While the ultimate course of action that hospitals take to navigate the post-Dobbs environment will vary from organization to organization, the starting point for most is the same. That is, most hospitals must first ascertain the legal risks to which they are exposed. Once those risks are identified, then a hospital can take appropriate steps to manage such risks, consistent with its organizational risk tolerance.

Many hospitals need not start from a blank slate in conducting a post-Dobbs risk assessment. Hospitals and health systems today commonly use enterprise risk management frameworks to uncover, address, and prevent risks across their organizations. These frameworks provide an existing structure for convening diverse stakeholders, including clinical, financial, information technology, compliance, and legal representatives, to assess the multi-faceted issues affecting health care delivery in the wake of Dobbs.

A hospital’s governing board is another critical stakeholder in its post-Dobbs risk assessment. Among other functions, the board should provide direction and oversight to executive and operational staff in conducting the assessment, and ultimately will determine the hospital’s risk appetite and tolerance. In the current climate of environmental, social, and governance (ESG) factors influencing investing behavior and corporate culture, hospital boards should be aware of the external pressures and scrutiny they may face in their post-Dobbs decision-making. By keeping board members regularly informed about relevant changes in the law and advising them on the legal implications of the hospital’s risk assessment findings, legal counsel can be an important ally for those governing bodies thrust into the spotlight.    

Key Components of a Post-Dobbs Risk Assessment

This multi-part series will identify key components of a post-Dobbs risk assessment. Each article will focus on one of several risk domains that we will explore:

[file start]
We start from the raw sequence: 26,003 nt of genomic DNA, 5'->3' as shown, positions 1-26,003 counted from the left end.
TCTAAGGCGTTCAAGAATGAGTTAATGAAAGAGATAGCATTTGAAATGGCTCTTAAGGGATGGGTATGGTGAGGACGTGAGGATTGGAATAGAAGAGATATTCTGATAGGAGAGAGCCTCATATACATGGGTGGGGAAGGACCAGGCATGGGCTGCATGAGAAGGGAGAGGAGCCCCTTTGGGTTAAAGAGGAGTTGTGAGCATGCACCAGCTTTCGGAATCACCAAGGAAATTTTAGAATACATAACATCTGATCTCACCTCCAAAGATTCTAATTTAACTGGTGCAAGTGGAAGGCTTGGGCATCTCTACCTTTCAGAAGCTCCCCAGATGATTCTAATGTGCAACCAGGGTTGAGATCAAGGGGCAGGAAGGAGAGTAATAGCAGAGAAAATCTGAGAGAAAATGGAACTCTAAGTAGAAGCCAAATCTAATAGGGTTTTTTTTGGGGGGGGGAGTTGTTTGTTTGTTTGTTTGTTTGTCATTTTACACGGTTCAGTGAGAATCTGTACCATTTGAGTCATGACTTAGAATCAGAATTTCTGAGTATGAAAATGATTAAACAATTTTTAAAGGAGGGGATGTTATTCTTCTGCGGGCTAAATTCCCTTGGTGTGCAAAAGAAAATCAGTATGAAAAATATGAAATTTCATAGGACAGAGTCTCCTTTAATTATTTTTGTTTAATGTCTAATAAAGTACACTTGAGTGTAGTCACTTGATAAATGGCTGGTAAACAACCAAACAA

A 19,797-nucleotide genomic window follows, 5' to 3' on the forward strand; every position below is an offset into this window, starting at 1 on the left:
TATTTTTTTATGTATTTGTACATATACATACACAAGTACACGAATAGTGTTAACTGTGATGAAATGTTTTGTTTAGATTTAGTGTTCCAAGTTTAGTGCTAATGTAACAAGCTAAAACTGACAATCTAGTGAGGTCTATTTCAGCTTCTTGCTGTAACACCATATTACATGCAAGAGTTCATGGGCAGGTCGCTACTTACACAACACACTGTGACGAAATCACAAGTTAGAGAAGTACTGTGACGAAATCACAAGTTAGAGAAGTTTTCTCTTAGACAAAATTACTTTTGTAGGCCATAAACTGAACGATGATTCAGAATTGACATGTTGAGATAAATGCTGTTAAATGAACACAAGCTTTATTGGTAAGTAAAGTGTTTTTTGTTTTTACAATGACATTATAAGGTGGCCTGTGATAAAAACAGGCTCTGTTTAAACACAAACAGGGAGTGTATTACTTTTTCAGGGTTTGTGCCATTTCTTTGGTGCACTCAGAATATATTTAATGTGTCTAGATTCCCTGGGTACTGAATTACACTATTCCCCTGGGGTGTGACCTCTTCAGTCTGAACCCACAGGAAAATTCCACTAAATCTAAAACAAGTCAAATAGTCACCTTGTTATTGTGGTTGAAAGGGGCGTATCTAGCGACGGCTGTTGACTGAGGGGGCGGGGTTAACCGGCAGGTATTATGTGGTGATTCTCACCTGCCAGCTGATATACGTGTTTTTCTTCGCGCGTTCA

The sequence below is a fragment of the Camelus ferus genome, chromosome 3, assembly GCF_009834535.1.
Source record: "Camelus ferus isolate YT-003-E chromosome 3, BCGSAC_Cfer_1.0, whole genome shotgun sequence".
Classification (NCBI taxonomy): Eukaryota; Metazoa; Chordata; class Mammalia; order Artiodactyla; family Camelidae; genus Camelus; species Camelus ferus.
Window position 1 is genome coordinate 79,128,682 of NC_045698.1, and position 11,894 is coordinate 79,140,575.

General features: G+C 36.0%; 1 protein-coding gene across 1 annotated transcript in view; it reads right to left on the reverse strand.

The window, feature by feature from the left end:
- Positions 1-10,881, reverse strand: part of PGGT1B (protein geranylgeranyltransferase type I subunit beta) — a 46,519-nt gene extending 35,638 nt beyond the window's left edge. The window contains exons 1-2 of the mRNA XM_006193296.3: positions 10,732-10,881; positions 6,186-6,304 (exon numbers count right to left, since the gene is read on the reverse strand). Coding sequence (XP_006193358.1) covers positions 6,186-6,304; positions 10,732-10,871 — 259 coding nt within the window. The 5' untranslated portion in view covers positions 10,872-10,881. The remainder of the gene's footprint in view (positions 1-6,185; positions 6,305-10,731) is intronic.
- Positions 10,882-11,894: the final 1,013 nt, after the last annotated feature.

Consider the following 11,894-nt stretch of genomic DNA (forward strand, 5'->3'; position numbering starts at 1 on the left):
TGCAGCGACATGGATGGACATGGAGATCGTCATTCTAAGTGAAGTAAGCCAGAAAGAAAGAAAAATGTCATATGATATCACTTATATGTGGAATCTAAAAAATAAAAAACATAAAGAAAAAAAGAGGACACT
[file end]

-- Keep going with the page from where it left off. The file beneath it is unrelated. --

1. Delivery of Abortion Services and Other Impacted Services: How do post-Dobbs legal and regulatory changes impact a hospital’s delivery of abortion, contraceptive, and other potentially affected services, such as fertility services, transgender health services, and services to out-of-state patients?

2. Minor Patients: What special factors must a hospital consider in providing reproductive health or other affected services to minors?

3. Privacy: What risks arise from a hospital’s obtainment, use, or disclosure of information about a patient’s receipt of reproductive health or other affected services?

4. Medical Education, Training, and Research: To what extent do post-Dobbs legal and regulatory changes affect a hospital’s education, training, and research activities, such as physician residency programs, relating to reproductive health?

5. Workplace and Business Risks: How may post-Dobbs legal and regulatory changes impact a hospital as an employer and in other ways in which it conducts its business affairs?   

In each article, we will offer a practical checklist of questions hospitals should consider in their risk assessment. Collectively, these tools will help illuminate a path forward amidst the controversies and uncertainties following the Dobbs decision.

This alert is part of ArentFox Schiff’s ongoing commitment to monitor the impact of the US Supreme Court’s ruling in Dobbs v. Jackson Women’s Health Organization on health care providers, employers, and businesses. For more information about the work of our Reproductive Health Task Force, click here.